5 And the people of Nineveh believed God. They called for a fast and put on sackcloth, from the greatest of them to the least of them. 6 The word reached the king of Nineveh, and he arose from his throne, removed his robe, covered himself with sackcloth, and sat in ashes. 7 And he issued a proclamation and published through Nineveh, “By the decree of the king and his nobles: Let neither man nor beast, herd nor flock, taste anything. Let them not feed or drink water, 8 but let man and beast be covered with sackcloth, and let them call out mightily to God. Let everyone turn from his evil way and from the violence that is in his hands. 9 Who knows? God may turn and relent and turn from his fierce anger, so that we may not perish.”
Verse 5 says that the people of Nineveh believed God and called for a fast and put on sackcloth. This was a huge change. One of the reasons that Jonah did not want to come here in the first place, was because this was such a violent, war-hungry place. It was known for murder and destruction. Yet at the very first call, they completely repent – as one nation.
Then, verse 6 tells us that is was not just the people were not the only ones to be repentant; the word reached the king and he made a royal decree of extreme repentance. Not only that, but he led by example. God did not have to remove him from his throne for there to be a deposing of royalty: the king lowered himself and made sure everyone knew that God and God alone had sovereignty. So, from royalty down to the very beasts, the king called for a fast from food and water, clothed in sackcloth and ashes, so that every person and animal would call out to God for repentance. I love that the animals had to fast too; have you ever heard the noises that come out of a hungry or thirst animal? Even the beasts would bellow to God in their misery. Maybe to us it sounds a bit ridiculous, but really, it speaks of complete and utter desperation and urgency. These people 100% believed Jonah’s words and moved quickly, completely, and urgently to change so that God might change His mind and spare them.
Here’s what we need to take away from this: just as Jonah knew the reputation of Nineveh, you know the reputation of others, or maybe you see the façade that each person wants you to see – and no further. You hear what others say about him or her, you see their posts on Facebook, you see the tweets, you see the snapchats, you see what that person wants you to see. But, you see no more than that. You don’t see what is going on in their family, you don’t see their heartaches and struggles, you don’t see what God is doing in their hearts. Hear this and hear it well: if God is calling you to befriend a person, or to love and serve a person, it is for a very specific purpose. If God puts someone on your heart it is because He has a reason for you to be in his or her life. God may have them prepped and ready to repent and call upon Him at the slightest urging. But He want you to be a part of His plan for this persons life and show them the way to Him. God blesses us with opportunities to take part in the building of His kingdom; in doing so we are blessed beyond measure in a multitude of ways. When we choose not to partake, we miss out and sometimes it is devastating for both us and the other person.
I had a client back in my personal training days who I loved, loved, loved: he was like my grandpa. I loved him as if he was family. We had family dinners together, we spoke on the phone, I trained him 2-3 hours a week, where we got to share life stories and really grow a beautiful friendship. He had adopted a son who was homosexual, and the church had rejected his son. They kicked him out of church. And because of that, my client and his family rejected church and the God that church supposedly represented. This man was very willing to listen to my testimony, my activities in church, and loved to hear how I was serving in church. He just loved to listen to the things God was doing in my life. But one day after I no longer trained him, I called to check up on him, and he told me his wife didn’t want us to talk anymore. Didn’t give a reason, but that she just didn’t want us to talk or do family dinners anymore. I was utterly heartbroken, but I had to be respectful of their wishes (because marriages always, always, always come first!). A while after that, however, I kept getting this strong urge to call him. I would argue myself out of it each time, letting my hurt guide me into fear of more rejection. For about three months I thought about calling this man almost every day. I never did. The urge stopped. About 3 months later I was talking to a friend who knew him, and asked how he was doing. She told me that about 6 months ago his wife had died. That was around the time I began to get the urge to call him. And then 3 months later he died too. Which was when the urge to call him stopped. I knew with utter certainty that had been God telling me to call him; God was giving me one last chance to pour both my love and God’s love onto this man before his time came. And I didn’t. I will never know if my friend ever accepted Jesus. I have to live with knowing that I didn’t listen to God’s direction, and that I missed out on something huge. When God urges you repeatedly to reach out to someone – take it. He may be leading you to the best friend you have ever had. He may be leading you to your future. He may be leading you to partake in bringing someone to Christ. You never know why God is telling you to reach out to someone, but I am telling you right here and now, you absolutely will not regret it. You may not always be successful, but you will never regret doing what God asks you to do.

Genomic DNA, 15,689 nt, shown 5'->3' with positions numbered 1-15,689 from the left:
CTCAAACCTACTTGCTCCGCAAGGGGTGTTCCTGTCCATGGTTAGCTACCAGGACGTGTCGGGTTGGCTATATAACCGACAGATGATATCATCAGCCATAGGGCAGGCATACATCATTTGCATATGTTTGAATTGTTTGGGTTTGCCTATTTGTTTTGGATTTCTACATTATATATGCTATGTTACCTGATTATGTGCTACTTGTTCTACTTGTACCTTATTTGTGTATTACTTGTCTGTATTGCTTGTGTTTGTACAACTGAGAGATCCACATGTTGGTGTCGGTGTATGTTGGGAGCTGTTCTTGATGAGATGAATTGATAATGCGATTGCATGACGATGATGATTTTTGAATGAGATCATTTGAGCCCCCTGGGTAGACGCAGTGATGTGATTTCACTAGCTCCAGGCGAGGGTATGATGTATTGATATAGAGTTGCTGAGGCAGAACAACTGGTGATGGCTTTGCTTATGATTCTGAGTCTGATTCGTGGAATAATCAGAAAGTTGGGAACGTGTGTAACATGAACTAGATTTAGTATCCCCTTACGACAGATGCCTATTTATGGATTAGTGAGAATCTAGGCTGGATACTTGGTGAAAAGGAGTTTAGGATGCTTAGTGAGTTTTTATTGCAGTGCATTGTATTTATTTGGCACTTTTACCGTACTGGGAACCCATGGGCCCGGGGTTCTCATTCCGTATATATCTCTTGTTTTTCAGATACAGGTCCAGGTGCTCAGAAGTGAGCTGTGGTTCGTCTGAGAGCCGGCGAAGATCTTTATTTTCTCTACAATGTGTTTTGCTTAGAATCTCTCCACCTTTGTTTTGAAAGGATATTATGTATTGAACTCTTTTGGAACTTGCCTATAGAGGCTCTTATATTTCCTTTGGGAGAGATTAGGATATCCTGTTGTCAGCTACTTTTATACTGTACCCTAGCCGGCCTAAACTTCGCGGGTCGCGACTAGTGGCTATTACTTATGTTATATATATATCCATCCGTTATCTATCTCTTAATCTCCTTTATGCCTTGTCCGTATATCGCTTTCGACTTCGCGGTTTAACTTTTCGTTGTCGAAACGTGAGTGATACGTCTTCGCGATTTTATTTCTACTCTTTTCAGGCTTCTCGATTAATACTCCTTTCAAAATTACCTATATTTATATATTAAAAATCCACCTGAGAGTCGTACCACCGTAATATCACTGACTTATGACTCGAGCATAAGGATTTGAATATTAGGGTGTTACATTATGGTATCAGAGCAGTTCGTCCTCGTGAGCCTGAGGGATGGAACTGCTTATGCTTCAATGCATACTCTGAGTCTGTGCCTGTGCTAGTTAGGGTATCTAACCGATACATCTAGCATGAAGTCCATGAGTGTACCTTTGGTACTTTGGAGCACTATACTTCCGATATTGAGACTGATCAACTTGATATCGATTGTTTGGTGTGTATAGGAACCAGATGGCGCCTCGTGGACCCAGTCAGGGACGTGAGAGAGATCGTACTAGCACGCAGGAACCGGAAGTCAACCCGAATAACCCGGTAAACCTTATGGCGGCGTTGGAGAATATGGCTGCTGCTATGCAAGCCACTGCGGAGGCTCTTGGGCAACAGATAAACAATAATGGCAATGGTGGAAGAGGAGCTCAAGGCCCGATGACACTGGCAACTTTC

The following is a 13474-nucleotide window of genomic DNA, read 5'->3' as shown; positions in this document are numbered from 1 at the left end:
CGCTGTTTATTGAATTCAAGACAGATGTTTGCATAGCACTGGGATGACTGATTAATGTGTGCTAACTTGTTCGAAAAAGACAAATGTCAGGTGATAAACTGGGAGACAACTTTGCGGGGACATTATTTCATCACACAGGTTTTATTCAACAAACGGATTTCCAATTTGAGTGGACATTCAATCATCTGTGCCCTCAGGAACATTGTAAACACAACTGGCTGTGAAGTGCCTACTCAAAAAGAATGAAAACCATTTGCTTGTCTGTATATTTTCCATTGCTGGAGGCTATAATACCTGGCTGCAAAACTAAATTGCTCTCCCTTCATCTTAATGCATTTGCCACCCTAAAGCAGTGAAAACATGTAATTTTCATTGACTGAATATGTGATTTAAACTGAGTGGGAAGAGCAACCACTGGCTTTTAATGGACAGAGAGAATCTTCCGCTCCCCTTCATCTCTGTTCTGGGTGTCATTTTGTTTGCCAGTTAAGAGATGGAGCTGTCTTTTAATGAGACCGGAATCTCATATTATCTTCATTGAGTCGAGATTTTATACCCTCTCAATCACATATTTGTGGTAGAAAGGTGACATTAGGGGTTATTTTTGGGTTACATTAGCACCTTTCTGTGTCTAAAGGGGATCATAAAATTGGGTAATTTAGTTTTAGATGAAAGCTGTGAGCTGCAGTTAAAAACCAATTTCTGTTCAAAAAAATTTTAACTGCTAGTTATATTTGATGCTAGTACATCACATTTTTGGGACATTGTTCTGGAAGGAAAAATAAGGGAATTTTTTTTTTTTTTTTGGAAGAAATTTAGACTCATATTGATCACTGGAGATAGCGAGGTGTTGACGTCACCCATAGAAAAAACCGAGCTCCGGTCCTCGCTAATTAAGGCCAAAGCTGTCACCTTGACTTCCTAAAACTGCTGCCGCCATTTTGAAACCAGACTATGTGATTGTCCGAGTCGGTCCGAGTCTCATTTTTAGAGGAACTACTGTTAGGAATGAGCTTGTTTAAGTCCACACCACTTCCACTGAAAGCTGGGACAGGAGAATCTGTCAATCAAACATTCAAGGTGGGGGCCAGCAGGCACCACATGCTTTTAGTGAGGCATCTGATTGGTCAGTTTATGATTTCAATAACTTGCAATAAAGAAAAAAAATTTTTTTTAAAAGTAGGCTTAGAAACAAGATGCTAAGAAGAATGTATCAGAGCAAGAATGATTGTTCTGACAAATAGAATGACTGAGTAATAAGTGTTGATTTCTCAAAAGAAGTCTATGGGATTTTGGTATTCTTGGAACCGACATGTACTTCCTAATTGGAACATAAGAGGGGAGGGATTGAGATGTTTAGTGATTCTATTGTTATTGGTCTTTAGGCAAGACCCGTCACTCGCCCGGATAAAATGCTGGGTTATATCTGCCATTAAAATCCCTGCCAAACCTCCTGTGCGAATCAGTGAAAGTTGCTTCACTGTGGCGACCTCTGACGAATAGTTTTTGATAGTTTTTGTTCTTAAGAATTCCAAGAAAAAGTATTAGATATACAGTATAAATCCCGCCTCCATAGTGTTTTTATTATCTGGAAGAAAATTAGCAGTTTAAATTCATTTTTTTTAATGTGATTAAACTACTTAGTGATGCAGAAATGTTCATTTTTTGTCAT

The last verse of chapter 3 denotes the success of Jonah’s campaign:
10 When God saw what they did, how they turned from their evil way, God relented of the disaster that he had said he would do to them, and he did not do it.
Jonah did what God asked him to do. Just as Jonah was beginning to preach, just starting the process of warning them on day 1 of 3, the Ninevites were already believing and repenting en masse. You don’t know what God is doing in someone else’s heart. If He is putting a person on your heart and mind, to reach out to them, to share your testimony with them, you could be the one to lead them to accept God’s call upon their lives. Ask God if there is a certain person He wants you to reach out to, to serve, to love, to befriend, and then – no matter what their reputation is, no matter how mean they might be, no matter what kind of crowd they may run with – reach out to them. Love them. Show them what it means to love God and to live in God’s love. You have been called to be an agent of change. How will you answer that call?